# Python Sklearn TfidfVectorizer Feature not matching; delete?

I trained a classifier using TfidfVectorizer in Sklearn. I then pickled the model for future use.

The new x_test that I want to make predictions on, has more features than the x_train from the model. This is the resulting error:

ValueError: X has 4877 features per sample; expecting 2799


Is there a way to delete any features in x_test that were not used in x_train?

I know if I had used a countverctorizer, i could have bypassed the error by not using fit_transform on x_test. But since it is TfidfVectorizer, it won't let me bypass.

I also tried imputation but couldn't get it to work.

Thanks

You should not experience this problem if you use TfidfVectorizer properly.

Demo:

In [58]: from sklearn.feature_extraction.text import TfidfVectorizer


source text

In [59]: text = """I trained a classifier using TfidfVectorizer in Sklearn. I then pickled the model for future use.
...:
...: The new x_test that I want to make predictions on, has more features than the x_train from the model. This is the resulting error"""


let's tokenize it to a list of sentenses:

In [60]: from nltk import  sent_tokenize

In [61]: vect = TfidfVectorizer()

In [62]: data = sent_tokenize(text)


yields:

In [63]: data
Out[63]:
['I trained a classifier using TfidfVectorizer in Sklearn.',
'I then pickled the model for future use.',
'The new x_test that I want to make predictions on, has more features than the x_train from the model.',
'This is the resulting error']


now we can fit and transform our data set:

In [64]: X = vect.fit_transform(data)


result:

In [65]: X
Out[65]:
<4x31 sparse matrix of type '<class 'numpy.float64'>'
with 34 stored elements in Compressed Sparse Row format>

In [66]: vect.get_feature_names()
Out[66]:
['classifier',
'error',
'features',
'for',
'from',
'future',
'has',
'in',
'is',
'make',
'model',
'more',
'new',
'on',
'pickled',
'predictions',
'resulting',
'sklearn',
'tfidfvectorizer',
'than',
'that',
'the',
'then',
'this',
'to',
'trained',
'use',
'using',
'want',
'x_test',
'x_train']


now let's feed it a data set with unknown words (features):

In [67]: new_dataset = ["let's see what happens to unknown words", "Yet another sentence."]

In [68]: X2 = vect.transform(new_dataset)

In [69]: X2
Out[69]:
<2x31 sparse matrix of type '<class 'numpy.float64'>'
with 1 stored elements in Compressed Sparse Row format>


it worked properly - all unknown features (words) have been ignored:

In [70]: pd.SparseDataFrame(X2, columns=vect.get_feature_names(), default_fill_value=0)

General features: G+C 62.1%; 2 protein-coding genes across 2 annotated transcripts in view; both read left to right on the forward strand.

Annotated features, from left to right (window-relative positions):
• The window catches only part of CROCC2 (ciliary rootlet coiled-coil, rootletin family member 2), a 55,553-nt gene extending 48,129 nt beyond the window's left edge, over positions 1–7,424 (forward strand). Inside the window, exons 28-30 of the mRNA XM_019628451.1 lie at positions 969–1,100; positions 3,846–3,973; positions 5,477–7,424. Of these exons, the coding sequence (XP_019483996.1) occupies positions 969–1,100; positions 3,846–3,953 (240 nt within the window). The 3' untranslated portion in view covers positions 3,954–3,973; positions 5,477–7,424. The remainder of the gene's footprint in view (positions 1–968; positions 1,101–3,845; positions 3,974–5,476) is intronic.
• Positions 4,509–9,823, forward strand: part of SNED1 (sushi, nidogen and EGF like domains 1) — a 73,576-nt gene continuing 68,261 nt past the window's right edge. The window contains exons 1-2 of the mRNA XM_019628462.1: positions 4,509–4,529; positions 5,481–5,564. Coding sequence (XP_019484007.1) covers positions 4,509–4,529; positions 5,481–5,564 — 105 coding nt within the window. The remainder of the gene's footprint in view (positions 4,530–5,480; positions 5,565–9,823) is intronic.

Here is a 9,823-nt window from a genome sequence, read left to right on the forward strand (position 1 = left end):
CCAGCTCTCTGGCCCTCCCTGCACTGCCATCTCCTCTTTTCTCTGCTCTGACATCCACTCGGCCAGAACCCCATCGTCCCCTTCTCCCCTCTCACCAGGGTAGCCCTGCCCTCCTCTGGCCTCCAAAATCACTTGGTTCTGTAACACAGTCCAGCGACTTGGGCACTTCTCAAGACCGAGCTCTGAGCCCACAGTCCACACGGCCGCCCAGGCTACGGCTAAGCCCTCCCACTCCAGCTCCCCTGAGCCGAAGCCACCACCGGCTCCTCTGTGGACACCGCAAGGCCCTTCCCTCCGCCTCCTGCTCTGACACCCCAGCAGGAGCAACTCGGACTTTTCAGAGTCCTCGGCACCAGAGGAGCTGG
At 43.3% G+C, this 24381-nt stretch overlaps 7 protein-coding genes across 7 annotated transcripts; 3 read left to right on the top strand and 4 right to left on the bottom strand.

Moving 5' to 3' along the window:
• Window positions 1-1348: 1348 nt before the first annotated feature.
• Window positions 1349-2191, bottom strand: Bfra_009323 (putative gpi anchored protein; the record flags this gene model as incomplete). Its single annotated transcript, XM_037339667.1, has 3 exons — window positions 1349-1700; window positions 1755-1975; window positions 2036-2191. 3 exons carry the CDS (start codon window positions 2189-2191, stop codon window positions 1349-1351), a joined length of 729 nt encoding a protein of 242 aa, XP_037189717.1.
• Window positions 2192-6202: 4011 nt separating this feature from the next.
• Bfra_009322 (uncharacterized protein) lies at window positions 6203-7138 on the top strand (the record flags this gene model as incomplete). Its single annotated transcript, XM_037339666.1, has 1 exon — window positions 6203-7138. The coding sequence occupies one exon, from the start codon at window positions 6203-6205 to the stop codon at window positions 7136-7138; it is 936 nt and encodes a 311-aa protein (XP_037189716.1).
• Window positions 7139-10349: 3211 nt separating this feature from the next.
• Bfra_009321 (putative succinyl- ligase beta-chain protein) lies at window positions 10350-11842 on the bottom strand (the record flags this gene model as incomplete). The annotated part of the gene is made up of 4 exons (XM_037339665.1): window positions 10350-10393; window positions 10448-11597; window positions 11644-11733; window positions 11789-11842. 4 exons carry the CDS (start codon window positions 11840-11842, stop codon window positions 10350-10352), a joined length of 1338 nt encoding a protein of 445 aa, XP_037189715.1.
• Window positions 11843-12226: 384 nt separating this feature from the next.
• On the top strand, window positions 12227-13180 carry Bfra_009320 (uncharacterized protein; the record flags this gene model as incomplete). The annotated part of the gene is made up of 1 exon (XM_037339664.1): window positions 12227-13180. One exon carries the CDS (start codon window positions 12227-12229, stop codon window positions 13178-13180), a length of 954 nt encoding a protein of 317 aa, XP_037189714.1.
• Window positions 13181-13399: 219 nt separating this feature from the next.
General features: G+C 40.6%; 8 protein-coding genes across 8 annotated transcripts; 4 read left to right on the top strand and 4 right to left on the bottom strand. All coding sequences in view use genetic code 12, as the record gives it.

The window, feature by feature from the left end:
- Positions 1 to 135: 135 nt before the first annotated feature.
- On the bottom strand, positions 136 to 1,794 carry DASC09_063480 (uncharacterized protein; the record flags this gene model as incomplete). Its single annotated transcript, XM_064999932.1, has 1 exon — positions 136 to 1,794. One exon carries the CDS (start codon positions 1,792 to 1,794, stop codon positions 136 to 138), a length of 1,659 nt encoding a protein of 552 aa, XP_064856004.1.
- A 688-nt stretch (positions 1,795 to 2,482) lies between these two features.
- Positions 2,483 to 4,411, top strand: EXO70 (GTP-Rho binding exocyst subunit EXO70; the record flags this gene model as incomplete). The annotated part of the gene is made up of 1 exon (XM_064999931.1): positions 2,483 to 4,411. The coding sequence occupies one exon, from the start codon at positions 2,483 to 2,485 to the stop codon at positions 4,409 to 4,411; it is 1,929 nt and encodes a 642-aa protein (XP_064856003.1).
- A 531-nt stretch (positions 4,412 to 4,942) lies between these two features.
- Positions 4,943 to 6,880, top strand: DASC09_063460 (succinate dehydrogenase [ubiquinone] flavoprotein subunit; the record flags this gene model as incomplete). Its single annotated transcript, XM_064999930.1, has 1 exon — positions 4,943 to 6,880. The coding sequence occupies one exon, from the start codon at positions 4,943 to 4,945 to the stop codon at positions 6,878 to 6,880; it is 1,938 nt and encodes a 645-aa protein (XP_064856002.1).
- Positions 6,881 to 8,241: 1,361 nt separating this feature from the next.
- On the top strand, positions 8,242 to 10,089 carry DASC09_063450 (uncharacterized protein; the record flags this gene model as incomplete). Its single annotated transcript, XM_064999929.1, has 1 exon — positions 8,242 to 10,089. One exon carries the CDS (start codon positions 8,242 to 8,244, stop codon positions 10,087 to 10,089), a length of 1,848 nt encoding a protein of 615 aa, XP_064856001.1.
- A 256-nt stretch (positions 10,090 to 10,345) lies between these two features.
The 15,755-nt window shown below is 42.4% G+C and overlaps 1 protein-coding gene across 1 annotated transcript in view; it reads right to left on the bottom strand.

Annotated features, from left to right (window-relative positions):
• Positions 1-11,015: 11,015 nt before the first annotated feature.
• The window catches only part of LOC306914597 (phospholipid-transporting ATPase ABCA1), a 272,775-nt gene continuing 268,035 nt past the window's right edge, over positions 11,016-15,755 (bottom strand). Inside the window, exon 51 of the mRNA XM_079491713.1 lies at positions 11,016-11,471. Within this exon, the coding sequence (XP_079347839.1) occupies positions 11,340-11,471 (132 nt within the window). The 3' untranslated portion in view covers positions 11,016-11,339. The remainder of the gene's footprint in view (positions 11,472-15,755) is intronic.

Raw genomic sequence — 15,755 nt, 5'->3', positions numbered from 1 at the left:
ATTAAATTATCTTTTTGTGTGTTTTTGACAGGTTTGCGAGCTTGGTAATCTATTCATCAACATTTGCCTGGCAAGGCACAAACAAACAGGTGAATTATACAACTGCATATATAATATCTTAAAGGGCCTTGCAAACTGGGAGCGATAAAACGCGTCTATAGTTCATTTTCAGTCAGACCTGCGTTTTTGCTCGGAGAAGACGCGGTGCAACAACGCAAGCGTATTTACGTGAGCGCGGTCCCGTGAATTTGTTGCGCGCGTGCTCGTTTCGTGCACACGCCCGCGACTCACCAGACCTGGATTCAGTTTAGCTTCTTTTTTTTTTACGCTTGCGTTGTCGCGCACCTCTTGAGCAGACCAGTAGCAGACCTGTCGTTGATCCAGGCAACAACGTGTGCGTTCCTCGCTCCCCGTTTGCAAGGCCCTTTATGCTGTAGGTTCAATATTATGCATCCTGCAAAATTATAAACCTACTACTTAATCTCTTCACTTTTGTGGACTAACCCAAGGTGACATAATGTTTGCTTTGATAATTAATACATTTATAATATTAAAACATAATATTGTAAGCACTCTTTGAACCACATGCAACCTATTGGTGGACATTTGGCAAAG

Out[70]:
classifier  error  features  for  from  future  has   in   is  make   ...     the  then  this   to  trained  use  using  want  \
0         0.0    0.0       0.0  0.0   0.0     0.0  0.0  0.0  0.0   0.0   ...     0.0   0.0   0.0  1.0      0.0  0.0    0.0   0.0
1         0.0    0.0       0.0  0.0   0.0     0.0  0.0  0.0  0.0   0.0   ...     0.0   0.0   0.0  0.0      0.0  0.0    0.0   0.0

x_test  x_train
0     0.0      0.0
1     0.0      0.0

[2 rows x 31 columns]

• Thanks for this comprehensive reply. Ive been trying for hours to solve an issue i'm having using your code. Sent_tokenize is giving me an error: expected string or bytes-like object; i tried using nltk word_tokenizer. But couldn't figure it out. I'm very new at this. Can i share my full code with you to have a look? And how would i be able to share? I don't code area like they have on stackoverflow. – Yousuf Apr 22 '18 at 16:20
• @Yousuf, the best option would be to prepare a small reproducible data set and post it somewhere (GitHub, any file-exchange web site) and ask a new question (including your code). But the most important thing is a small reproducible data set and your desired data set... – MaxU Apr 22 '18 at 18:32
• Doing the same thing but I wanted to try something different. I don't want unknown features to be ignored. I want them to participate in prediction. Any idea from where I can start. – Hammad Hassan Nov 1 '18 at 8:14

I think you would need to delete exactly those features (columns) that are not known to your model.

Imagine that you trained your model on the following features:

• human weight
• human height
• sex
• age

and now you want to feed it a test data set containing the following features:

• human weight
• human height
• sex
• age
• eye color
• name
• zip code

so if if you randomly reduce it to the correct shape and get:

• eye color (should be: human weight)
• human height
• zip code (should be: sex)
• name (should be: age)

what kind of accuracy would you expect in this case?

• Thanks for the answer. That is true. So do i have to manually delete those from my file? Or is there a function ? – Yousuf Apr 21 '18 at 18:15
• @Yousuf, well it depends on how do you process your data... If you know indices of needed features, then it's fairly easy to implement in Numpy or Pandas ... – MaxU Apr 21 '18 at 18:17